On Christmas Day, the despairing hunters, again unsuccessful, came to pray succor from Le Jeune. Even the Apostate had become tractable, and the famished sorcerer was ready to try the efficacy of an appeal to the deity of his rival. A bright hope possessed the missionary. He composed two prayers, which, with the aid of the repentant Pierre, he translated into Algonquin. Then he hung against the side of the hut a napkin which he had brought with him, and against the napkin a crucifix and a reliquary, and, this done, caused all the Indians to kneel before them, with hands raised and clasped. He now read one of the prayers, and 39 required the Indians to repeat the other after him, promising to renounce their superstitions, and obey Christ, whose image they saw before them, if he would give them food and save them from perishing. The pledge given, he dismissed the hunters with a benediction. At night they returned with game enough to relieve the immediate necessity. All was hilarity. The kettles were slung, and the feasters assembled. Le Jeune rose to speak, when Pierre, who, having killed nothing, was in ill humor, said, with a laugh, that the crucifix and the prayer had nothing to do with their good luck; while the sorcerer, his jealousy reviving as he saw his hunger about to be appeased, called out to the missionary, "Hold your tongue! You have no sense!" As usual, all took their cue from him. They fell to their repast with ravenous jubilation, and the disappointed priest sat dejected and silent. dernier jour de Fvrier, 1664.

      [59] A few years later, the Arkansas were all on the west side.

      [268] While the plan, as proposed in the memorial, was clearly impracticable, the subsequent experience of the French in Texas tended to prove that the tribes of that region could be used with advantage in attacking the Spaniards of Mexico, and that an inroad on a comparatively small scale might have been successfully made with their help. In 1689, Tonty actually made the attempt, as we shall see, but failed, from the desertion of his men. In 1697, the Sieur de Louvigny wrote to the Minister of the Marine, asking to complete La Salle's discoveries, and invade Mexico from Texas. (Lettre de M. de Louvigny, 14 Oct., 1697.) In an unpublished memoir of the year 1700, the seizure of the Mexican mines is given as one of the motives of the colonization of Louisiana.Jean Guion before Monsieur de Beauport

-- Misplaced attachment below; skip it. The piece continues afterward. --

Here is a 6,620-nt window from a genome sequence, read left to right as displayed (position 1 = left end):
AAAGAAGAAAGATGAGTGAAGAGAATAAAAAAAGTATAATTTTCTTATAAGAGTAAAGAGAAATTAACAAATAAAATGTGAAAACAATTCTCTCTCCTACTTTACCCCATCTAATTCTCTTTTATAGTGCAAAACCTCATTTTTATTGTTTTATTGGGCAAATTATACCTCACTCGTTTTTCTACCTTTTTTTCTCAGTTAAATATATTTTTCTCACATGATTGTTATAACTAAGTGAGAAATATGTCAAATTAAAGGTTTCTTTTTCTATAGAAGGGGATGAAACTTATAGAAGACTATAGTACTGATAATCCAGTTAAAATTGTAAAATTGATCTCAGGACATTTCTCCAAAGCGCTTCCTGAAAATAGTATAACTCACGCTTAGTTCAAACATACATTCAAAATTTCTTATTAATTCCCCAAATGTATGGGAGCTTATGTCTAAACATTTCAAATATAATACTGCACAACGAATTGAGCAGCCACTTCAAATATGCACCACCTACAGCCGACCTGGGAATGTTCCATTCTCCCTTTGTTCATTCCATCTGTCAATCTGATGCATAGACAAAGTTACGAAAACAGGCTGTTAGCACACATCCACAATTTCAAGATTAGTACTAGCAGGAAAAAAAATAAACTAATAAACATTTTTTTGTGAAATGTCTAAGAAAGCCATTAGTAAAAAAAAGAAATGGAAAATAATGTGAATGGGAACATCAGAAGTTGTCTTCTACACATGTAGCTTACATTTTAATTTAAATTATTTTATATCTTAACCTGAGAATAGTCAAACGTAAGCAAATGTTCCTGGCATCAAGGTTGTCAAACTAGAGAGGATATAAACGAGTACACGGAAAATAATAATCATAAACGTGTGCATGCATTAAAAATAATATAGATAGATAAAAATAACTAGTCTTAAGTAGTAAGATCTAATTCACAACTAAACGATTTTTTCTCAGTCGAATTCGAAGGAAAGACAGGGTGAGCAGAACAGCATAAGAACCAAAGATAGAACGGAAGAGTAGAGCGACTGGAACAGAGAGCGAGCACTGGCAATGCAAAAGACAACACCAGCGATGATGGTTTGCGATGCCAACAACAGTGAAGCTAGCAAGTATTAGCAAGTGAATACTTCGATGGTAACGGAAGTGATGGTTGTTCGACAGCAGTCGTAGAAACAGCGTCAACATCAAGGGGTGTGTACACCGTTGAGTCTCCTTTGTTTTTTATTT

by the king; sent over by the king; and supplied by the king with a wife, a farm, and sometimes with a house. Well did Louis XIV. earn the title of Father of New France. But the royal zeal was spasmodic. The king was diverted to other cares, and soon after the outbreak of the Dutch war in 1672 the regular despatch of emigrants to Canada wellnigh ceased; though the practice of disbanding soldiers in the colony, giving them lands, and turning them into settlers, was continued in some degree, even to the last.


      To comprehend his actions and motives, it is necessary to know his ideas in regard to the relations of church and state. They were those of the extreme ultramontanes, which a recent Jesuit preacher has expressed with tolerable distinctness. In a sermon uttered in the Church of Notre Dame, at Montreal, on the first of November, 1872, he thus announced them. The supremacy and infallibility of the Pope; the independence and liberty of the church; the subordination and submission of the state to the church; in case of conflict between them, the church to decide, the state to submit: for whoever follows and defends these principles, life and a blessing; for whoever rejects and combats them, death and a curse. *[3] Brbeuf, Relation des Hurons, 1635, 33.